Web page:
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Brews & Views Bulletin Board Service * Brews and Views Archive 2006 * Archive through August 31, 2006 * Gas prices effect homebrewing < Previous Next >

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Paul Erbe
Advanced Member
Username: Perbe

Post Number: 659
Registered: 05-2001
Posted From: 12.27.22.67
Posted on Thursday, August 17, 2006 - 03:03 pm:   Edit Post Delete Post View Post/Check IP    Ban Poster IP (Moderator/Admin only)

My LHBS recently decided to take Dingemanns out of stock because the shipping costs from the distributor have gotten too high.

He now only carries Briess, Munton and Weyermann which come from a closer distributor.
 

Skotrat
Senior Member
Username: Skotrat

Post Number: 2154
Registered: 04-2003
Posted From: 24.61.120.214
Posted on Thursday, August 17, 2006 - 03:16 pm:   Edit Post Delete Post View Post/Check IP    Ban Poster IP (Moderator/Admin only)

Paul,

Y'up... Same around these parts. I have watched grain prices go up by 30-50% over the last year. Beer prices have been going up also. More reaon to brew
"Anger is a Gift"
 

Vance Barnes
Senior Member
Username: Vancebarnes

Post Number: 2379
Registered: 03-2003
Posted From: 208.49.148.10
Posted on Thursday, August 17, 2006 - 03:33 pm:   Edit Post Delete Post View Post/Check IP    Ban Poster IP (Moderator/Admin only)

Better get ready for a big increase in malt prices next year. The drought in the mid-west and Europe has really affected the barley crop for this year. Time to stock up I guess.
 

Paul Erbe
Advanced Member
Username: Perbe

Post Number: 660
Registered: 05-2001
Posted From: 12.27.22.67
Posted on Thursday, August 17, 2006 - 07:03 pm:   Edit Post Delete Post View Post/Check IP    Ban Poster IP (Moderator/Admin only)

There is a good side to this story. I just him an email today and he has decided to start buying from a closer distributor that carries a much wider range of product.

Briess
Castle
Crisp
Durst
Gambrinus
Gilbertson & Page
Rahr
Simpsons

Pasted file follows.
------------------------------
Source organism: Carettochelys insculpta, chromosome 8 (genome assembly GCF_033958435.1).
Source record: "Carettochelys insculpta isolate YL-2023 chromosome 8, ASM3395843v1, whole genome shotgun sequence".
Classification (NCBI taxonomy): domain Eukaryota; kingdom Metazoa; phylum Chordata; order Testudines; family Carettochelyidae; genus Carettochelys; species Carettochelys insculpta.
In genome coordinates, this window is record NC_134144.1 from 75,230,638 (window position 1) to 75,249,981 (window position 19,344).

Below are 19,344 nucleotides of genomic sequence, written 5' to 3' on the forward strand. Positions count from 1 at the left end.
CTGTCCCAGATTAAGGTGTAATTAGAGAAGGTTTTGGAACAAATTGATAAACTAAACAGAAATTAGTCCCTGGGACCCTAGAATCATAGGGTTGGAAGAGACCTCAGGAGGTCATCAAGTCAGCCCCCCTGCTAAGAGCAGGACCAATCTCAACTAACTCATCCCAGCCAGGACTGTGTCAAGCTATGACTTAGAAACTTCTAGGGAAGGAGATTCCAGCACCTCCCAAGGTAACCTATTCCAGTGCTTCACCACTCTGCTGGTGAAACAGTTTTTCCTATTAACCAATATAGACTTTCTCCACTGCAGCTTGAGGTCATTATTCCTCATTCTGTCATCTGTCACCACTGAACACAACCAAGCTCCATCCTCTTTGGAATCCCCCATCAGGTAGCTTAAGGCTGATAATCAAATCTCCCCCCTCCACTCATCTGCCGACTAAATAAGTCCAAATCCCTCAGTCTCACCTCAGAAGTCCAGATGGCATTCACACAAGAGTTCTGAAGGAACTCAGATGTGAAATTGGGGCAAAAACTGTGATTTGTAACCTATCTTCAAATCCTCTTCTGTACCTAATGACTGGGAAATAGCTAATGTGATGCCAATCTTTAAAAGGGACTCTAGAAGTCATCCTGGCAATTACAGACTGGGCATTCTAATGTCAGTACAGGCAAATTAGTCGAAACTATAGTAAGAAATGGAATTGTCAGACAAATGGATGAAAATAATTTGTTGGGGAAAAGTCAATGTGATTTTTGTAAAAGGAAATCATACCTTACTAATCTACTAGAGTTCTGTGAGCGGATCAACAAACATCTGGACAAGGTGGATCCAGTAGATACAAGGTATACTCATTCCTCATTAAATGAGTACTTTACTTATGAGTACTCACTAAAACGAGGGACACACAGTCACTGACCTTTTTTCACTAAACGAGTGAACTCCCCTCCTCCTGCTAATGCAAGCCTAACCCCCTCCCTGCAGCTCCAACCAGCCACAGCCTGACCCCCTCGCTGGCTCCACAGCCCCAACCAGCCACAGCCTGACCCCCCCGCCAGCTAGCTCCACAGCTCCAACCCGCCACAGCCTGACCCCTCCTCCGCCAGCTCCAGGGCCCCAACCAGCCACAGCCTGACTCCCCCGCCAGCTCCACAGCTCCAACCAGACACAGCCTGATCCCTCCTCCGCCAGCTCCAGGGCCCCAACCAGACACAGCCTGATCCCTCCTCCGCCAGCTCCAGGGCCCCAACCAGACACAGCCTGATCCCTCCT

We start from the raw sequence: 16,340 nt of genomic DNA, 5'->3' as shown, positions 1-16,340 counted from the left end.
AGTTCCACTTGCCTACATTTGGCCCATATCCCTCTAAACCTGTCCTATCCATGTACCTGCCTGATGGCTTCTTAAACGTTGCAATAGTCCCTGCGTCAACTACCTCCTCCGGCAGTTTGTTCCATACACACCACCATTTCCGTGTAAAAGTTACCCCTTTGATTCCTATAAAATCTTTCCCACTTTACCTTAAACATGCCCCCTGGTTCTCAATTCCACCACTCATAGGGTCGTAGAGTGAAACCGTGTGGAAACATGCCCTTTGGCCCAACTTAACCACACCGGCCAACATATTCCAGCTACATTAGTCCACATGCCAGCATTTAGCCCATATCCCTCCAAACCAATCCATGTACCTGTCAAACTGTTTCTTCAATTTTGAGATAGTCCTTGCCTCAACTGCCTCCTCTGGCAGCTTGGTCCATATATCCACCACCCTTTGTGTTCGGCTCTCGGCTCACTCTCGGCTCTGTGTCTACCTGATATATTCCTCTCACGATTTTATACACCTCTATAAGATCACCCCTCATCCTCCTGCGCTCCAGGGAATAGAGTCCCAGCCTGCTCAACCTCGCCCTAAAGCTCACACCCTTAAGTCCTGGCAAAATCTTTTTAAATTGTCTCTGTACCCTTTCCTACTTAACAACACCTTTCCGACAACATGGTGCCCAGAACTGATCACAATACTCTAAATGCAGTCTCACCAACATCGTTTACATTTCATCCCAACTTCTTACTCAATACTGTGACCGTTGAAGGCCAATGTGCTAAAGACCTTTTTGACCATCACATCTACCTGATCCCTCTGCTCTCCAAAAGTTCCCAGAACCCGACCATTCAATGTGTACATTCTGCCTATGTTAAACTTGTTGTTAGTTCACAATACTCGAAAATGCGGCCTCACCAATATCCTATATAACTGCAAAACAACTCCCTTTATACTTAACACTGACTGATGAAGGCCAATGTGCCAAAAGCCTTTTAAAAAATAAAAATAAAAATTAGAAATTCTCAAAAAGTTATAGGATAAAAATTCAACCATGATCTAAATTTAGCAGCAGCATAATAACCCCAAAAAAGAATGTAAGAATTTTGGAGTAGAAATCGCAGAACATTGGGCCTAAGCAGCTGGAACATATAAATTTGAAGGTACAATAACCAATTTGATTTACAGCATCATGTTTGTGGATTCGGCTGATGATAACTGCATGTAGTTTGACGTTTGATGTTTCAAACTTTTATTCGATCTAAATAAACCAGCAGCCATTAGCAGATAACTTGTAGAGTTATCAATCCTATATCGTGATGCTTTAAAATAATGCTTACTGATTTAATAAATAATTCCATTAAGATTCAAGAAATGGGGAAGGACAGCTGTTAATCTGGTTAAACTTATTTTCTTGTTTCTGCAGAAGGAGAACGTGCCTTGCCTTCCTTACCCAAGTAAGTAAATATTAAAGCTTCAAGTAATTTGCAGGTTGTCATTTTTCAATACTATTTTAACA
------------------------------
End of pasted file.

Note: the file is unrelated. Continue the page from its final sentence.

Weyermann

Now I need to make up my mind on what I want to tack onto his next order. Probably a Marris Otter and a Pils malt.
 

Zack
Junior Member
Username: Soverythirsty

Post Number: 39
Registered: 04-2006
Posted From: 70.20.25.105
Posted on Friday, August 18, 2006 - 05:36 am:   Edit Post Delete Post View Post/Check IP    Ban Poster IP (Moderator/Admin only)

There's an inflationary pressure equal to if not greater than that of energy on the price of food commodities.

Tacking the increase onto shipping is an easy way of passing the buck, but ultimately malt prices are trending up.

Unfortunate...
 

Marlon Lang
Advanced Member
Username: Marlonlang

Post Number: 615
Registered: 03-2003
Posted From: 68.155.97.154
Posted on Saturday, August 19, 2006 - 12:22 am:   Edit Post Delete Post View Post/Check IP    Ban Poster IP (Moderator/Admin only)

IMHO, it is worse. Natural gas is the feedstock to make nitrogen fertilizer. Because of high oil prices, fossil fuel utilities have switched to natrual gas thus running up the price of natural gas. Now, along comes this idiot-idea about alcohol from corn. Growing corn requires a LOT of nitrogen fertilizer, and the cost of the alcohol energy produced exceeds the cost to produce it. Fact! But the futures prices for corn will go up and the farmers will switch acerage over to corn and reduce the barley acerage. So, we will pay more at the pump and drink less beer.
Life's a bitch and then you die.
 

don price
Advanced Member
Username: Donzoid

Post Number: 890
Registered: 02-2003
Posted From: 65.32.230.81
Posted on Saturday, August 19, 2006 - 01:47 am:   Edit Post Delete Post View Post/Check IP    Ban Poster IP (Moderator/Admin only)

What color are those corn-belt states?

Want to be a billionaire? Figure out how to convert scrap paper into ethanol cheaper than using corn as a feedstock. Methanol is just to scary to mass market.

Don
 

michael atkins
Intermediate Member
Username: Mga

Post Number: 424
Registered: 11-2003
Posted From: 65.103.165.15
Posted on Saturday, August 19, 2006 - 02:20 am:   Edit Post Delete Post View Post/Check IP    Ban Poster IP (Moderator/Admin only)

Marlon - I appreciate your analogy - but with the little bit of acreage that is now dedicated to barley and considering that most of it is in "feed" barley, it won't make a huge difference.

As for reducing our independence on foreign oil -drilling here in the USA "on shore or off shore" and alternative fules such as ethonal and bio-products are our future.